In a trip to Dubai in August 2017, we learnt that Géant hypermarket at Ibn Battuta shopping mall had been operating grocery e-commerce orders for 5 years and they fulfilled 100 – 200 daily orders with printed Excel files!
We had been defining e-commerce fulfilment operations for grocery and non-food, mainly electronics, but we couldn’t imagine a process with such volume without barcode scanners.
We managed to get there after finishing all work meetings our last afternoon in the country. Mr. Muhammad Ahmed Bilal, head of e-commerce, waited for our arrival and guided us through the operation. He was very kind in spite of it was Thursday and his workday was finished. In UAE, Thursday afternoon is similar to Friday afternoon in Western countries and Sunday is a working day.
If you are not familiar with grocery e-commerce, average orders in Europe can range 50-80 products with a total weight between 20-50 kg. Hypermarkets in Europe order volume usually ranges between 50 and 300 daily orders, as city demand is usually concentrated in few hypermarkets to make it economical. In the Emirates, many citizens buy at least a 15kg pack of rice a week. The assortment range is wider than in Europe, as there are big populations from very different cultures buying at the same hypermarket.
Although we usually work for big companies, we have also advised start-ups with small volumes. Start-ups initially work on paper while they discover their business model and get the money to invest in operations. However, this was our first time at a manual high-volume operation.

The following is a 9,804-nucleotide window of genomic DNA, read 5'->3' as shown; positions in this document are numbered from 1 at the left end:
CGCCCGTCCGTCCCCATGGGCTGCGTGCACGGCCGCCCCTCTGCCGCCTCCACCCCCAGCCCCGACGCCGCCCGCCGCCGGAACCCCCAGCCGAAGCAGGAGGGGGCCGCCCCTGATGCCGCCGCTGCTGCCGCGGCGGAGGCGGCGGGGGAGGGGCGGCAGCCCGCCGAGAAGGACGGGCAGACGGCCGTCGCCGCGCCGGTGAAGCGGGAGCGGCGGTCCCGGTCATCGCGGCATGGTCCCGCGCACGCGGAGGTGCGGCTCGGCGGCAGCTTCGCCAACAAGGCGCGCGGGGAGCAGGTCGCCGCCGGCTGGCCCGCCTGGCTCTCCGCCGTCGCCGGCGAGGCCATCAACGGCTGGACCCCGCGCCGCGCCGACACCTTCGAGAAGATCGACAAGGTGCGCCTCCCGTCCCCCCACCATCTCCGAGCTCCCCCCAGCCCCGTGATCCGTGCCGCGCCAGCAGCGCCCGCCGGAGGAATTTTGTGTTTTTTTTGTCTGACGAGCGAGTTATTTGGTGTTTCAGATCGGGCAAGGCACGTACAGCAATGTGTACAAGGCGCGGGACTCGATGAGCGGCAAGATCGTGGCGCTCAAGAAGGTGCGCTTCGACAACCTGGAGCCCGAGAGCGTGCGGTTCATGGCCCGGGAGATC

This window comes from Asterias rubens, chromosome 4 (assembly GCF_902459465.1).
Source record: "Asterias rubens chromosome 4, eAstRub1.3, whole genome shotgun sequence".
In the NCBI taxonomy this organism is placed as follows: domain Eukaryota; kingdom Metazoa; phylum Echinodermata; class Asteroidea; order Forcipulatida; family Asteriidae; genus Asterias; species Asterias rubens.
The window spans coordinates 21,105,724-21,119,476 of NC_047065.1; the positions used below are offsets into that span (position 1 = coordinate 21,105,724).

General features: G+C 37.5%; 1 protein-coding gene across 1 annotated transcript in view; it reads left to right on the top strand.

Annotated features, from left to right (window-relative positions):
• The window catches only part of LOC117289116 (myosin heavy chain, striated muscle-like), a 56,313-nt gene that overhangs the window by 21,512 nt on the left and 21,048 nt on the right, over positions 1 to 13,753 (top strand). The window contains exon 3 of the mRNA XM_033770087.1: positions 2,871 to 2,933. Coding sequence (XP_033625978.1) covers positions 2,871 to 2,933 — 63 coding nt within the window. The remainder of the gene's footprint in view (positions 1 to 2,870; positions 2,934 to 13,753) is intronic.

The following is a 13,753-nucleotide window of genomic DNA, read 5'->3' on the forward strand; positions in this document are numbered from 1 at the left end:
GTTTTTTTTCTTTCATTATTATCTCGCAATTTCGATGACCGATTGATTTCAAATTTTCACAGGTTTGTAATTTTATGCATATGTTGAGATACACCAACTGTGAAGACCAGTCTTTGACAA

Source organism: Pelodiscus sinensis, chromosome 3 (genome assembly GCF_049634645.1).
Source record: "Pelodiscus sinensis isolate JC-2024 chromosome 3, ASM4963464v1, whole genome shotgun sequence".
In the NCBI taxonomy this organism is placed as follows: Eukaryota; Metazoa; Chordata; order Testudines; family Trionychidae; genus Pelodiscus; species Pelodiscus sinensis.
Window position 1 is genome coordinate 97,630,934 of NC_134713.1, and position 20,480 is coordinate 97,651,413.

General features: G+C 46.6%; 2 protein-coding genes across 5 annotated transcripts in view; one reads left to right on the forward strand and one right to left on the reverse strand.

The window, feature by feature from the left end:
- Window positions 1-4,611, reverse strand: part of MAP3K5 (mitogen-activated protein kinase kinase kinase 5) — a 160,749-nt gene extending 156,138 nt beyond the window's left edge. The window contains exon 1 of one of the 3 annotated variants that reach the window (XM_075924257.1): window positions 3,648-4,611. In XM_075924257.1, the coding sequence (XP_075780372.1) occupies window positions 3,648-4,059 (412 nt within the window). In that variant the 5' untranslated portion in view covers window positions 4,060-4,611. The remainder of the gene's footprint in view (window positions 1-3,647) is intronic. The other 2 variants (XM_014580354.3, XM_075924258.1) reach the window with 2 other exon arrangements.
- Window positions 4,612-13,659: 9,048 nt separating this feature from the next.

We found an amazing, organized and smooth operation based on printed Excel worksheets! Orders were downloaded from the website to Excel and filtered. Supervisors selected a group of orders, split them by hypermarket zone, sorted by product and printed the “picking list”. They split picking work among several operators per zone. Pickers collected items for all orders with a standard shopping cart.
Pickers brought their full carts to the consolidation area where products were sorted and packed in plastic bags following the printed list per order. Dry items were placed inside numbered colored crates. Operator wrote the corresponding crates’ color and number in the printed order. This list was given to the transport company sorted by delivery slot so they could find the containers following the colors and numbers. They also used numbered isotherm bags which were placed in the chiller or in the freezer.
We were very lucky to watch it that way. Mr. Bilal told us that he had planned a project to introduce barcode scanners. Géant activities had recently been acquired by Majid Al Futtaim Retail, which operates Carrefour in Middle East, part of Africa and part of Asia. We will be able to watch this operation again in some months, but this time it will run with the highest IT standards.